Shares traded a 12% range in little over half an hour in early trade. Why the volatility?
Despite being dubbed "our favourite recovery play" by one City broker, Halfords Group (LSE:HFD) continues to frustrate investors after weaker-than-expected sales kept shares near a record low.
The trouble with the cycling and motoring specialist remains that it's still far too vulnerable to swings in weather or economic conditions, as happened in January when a profits warning wiped out a fifth of its stock market value.
In fairness to CEO Graham Stapleton, he's made strides in the past year to transform Halfords into a services-led business more able to build longer term relationships with customers. And while like-for-like sales declined 3.2% in the first 20 weeks of the financial year, there were some encouraging signs in terms of improved market share in core motoring categories.
The 3Bs of bulbs, blades and batteries returned to growth, but the performance was still weaker in more expensive categories such as in-car technology. The same trends were seen in cycling, where like-for-like sales were down 1.1% after last year's warm and dry summer.
Stapleton is not expecting any respite from the squeeze on big-ticket discretionary spending in the current half, meaning that profits for the year will be between £50 million and £55 million. This compares with £51 million for the year to March and £67.1 million the year before, with the range of City forecasts before today stretching from £50 million to £59 million.
Despite Stapleton's services-led strategy, shares have now almost halved since he was appointed to the top job at the start of 2018. In the week that Marks & Spencer (LSE:MKS) was given notice of its eviction from the FTSE 100 Index, it's another reminder about the fading stock market influence of some of Britain's best known retail stocks.
Halfords shares fell as much as 6% to a new record low of 162p in early deals today, although this masked a curious and fluctuating performance in which they initially opened 6% stronger. This may well have been due to relief that the company hadn't veered too much from its guidance for similar profits to last year. There was also encouragement from areas such as online and business-to-business.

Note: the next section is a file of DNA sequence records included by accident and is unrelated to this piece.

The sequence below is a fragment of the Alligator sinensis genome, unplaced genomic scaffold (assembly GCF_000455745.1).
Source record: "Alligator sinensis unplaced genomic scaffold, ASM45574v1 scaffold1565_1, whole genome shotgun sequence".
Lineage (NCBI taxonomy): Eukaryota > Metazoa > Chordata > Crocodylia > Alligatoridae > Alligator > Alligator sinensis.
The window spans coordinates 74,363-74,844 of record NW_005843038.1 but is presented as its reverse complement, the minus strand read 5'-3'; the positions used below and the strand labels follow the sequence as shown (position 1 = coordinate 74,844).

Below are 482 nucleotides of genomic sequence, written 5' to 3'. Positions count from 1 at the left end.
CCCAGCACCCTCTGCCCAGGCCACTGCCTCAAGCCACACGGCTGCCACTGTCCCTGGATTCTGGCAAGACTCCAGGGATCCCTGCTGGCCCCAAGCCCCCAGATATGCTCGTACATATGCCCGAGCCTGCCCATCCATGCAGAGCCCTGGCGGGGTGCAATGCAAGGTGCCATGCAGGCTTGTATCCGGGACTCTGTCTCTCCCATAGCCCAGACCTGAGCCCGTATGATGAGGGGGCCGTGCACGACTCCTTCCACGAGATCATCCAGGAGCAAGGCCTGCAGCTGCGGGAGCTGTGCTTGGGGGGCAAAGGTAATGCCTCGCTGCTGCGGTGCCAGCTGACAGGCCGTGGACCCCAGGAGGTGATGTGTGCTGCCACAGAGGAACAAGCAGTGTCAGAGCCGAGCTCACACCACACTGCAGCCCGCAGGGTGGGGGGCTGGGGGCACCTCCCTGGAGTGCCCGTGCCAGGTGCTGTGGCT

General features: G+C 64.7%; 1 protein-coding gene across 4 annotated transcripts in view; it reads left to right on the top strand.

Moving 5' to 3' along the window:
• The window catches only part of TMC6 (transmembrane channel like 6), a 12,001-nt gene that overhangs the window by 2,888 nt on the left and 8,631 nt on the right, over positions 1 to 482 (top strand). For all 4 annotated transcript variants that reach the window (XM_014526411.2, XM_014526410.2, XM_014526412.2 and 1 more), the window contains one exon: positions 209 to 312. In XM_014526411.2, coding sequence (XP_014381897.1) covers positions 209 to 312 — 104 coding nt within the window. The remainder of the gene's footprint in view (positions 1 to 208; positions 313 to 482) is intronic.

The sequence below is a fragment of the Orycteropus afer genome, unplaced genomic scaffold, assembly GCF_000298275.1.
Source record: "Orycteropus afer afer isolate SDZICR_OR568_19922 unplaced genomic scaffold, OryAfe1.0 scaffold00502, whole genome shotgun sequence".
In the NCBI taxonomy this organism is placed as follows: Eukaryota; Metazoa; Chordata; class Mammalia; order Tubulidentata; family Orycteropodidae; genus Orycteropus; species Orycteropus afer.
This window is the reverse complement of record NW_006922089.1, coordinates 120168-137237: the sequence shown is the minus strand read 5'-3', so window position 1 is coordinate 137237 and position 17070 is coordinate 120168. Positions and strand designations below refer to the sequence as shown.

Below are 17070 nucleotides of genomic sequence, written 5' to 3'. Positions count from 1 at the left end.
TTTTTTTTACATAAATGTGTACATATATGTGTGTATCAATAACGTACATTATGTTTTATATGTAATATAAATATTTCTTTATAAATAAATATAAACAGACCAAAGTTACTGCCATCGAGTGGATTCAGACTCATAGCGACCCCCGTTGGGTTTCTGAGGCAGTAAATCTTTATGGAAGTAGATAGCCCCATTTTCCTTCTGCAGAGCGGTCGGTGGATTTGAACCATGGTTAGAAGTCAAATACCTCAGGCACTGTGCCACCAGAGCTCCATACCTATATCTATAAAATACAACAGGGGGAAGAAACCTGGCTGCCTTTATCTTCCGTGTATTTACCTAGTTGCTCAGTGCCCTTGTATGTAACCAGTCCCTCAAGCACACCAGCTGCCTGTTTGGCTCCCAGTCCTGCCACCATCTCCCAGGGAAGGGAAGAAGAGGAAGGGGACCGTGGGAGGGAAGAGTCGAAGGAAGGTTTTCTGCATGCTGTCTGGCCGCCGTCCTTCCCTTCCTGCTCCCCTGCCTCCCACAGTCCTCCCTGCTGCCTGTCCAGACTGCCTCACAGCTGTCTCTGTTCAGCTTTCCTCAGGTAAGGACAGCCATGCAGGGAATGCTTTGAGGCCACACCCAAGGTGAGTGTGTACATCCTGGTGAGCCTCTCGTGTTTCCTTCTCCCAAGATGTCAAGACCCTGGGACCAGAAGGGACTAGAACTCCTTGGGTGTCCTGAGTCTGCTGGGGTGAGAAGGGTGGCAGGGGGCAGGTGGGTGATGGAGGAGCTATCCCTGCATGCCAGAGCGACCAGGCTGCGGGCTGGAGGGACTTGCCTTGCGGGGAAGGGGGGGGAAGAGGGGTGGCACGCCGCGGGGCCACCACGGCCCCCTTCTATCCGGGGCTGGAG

Source: TradingView Past performance is not a guide to future performance
The update also eased some fears about the dividend, given that Halfords shares currently yield 9.3% based on Liberum's expectations for a 16p pay-out in 2020. An award at this level would still represent a 14% fall year-on-year, despite the retailer's stated target to grow the dividend. It has done so by 3% every year since 2015.
Liberum said today's update showed its dividend forecast safely covered by free cash flow, following a focus by Stapleton on driving working capital and supply chain efficiencies.
His long-term strategy announced last September involved making Halfords far more focussed on the motoring and cycling categories that the company is already well known for. This included creating a more convenient, easy to shop and scaled services business across its 450 Halfords stores and 318 Autocentres.
Describing Halfords as its favourite recovery play, Liberum has a target price of 300p, with the high dividend yield seen as providing investors with "ample reward" until profits rise.
Liberum added: "Halfords has been hit hard this year but this should not cloud the fact that a return to sustainable profit growth is on the horizon.
"We think the group will soon overcome the legacy of the past having invested heavily in the business over the past five years and with a bold, yet very credible strategy under a new senior team, we think an inflection point is in sight."
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